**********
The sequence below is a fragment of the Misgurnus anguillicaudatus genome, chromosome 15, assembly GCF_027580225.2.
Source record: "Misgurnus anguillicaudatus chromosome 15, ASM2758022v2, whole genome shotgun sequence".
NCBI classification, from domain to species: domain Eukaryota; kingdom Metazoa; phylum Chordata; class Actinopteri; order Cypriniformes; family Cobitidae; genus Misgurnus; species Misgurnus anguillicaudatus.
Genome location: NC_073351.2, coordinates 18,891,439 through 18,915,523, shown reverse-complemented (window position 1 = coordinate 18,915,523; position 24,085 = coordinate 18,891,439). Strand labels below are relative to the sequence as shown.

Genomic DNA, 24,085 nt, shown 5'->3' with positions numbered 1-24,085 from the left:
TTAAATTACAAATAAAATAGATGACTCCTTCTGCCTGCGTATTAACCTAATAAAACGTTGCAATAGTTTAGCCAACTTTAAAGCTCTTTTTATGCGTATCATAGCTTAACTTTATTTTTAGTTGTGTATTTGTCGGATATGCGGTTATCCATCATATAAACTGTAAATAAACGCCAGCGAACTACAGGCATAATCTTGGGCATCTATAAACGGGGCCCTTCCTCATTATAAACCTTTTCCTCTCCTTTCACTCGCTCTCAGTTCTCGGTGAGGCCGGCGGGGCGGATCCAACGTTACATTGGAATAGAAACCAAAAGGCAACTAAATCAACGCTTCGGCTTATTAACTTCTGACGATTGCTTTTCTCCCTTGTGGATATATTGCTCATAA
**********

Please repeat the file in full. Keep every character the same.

The sequence below is a fragment of the Misgurnus anguillicaudatus genome, chromosome 15, assembly GCF_027580225.2.
Source record: "Misgurnus anguillicaudatus chromosome 15, ASM2758022v2, whole genome shotgun sequence".
NCBI classification, from domain to species: domain Eukaryota; kingdom Metazoa; phylum Chordata; class Actinopteri; order Cypriniformes; family Cobitidae; genus Misgurnus; species Misgurnus anguillicaudatus.
Genome location: NC_073351.2, coordinates 18,891,439 through 18,915,523, shown reverse-complemented (window position 1 = coordinate 18,915,523; position 24,085 = coordinate 18,891,439). Strand labels below are relative to the sequence as shown.

Genomic DNA, 24,085 nt, shown 5'->3' with positions numbered 1-24,085 from the left:
TTAAATTACAAATAAAATAGATGACTCCTTCTGCCTGCGTATTAACCTAATAAAACGTTGCAATAGTTTAGCCAACTTTAAAGCTCTTTTTATGCGTATCATAGCTTAACTTTATTTTTAGTTGTGTATTTGTCGGATATGCGGTTATCCATCATATAAACTGTAAATAAACGCCAGCGAACTACAGGCATAATCTTGGGCATCTATAAACGGGGCCCTTCCTCATTATAAACCTTTTCCTCTCCTTTCACTCGCTCTCAGTTCTCGGTGAGGCCGGCGGGGCGGATCCAACGTTACATTGGAATAGAAACCAAAAGGCAACTAAATCAACGCTTCGGCTTATTAACTTCTGACGATTGCTTTTCTCCCTTGTGGATATATTGCTCATAA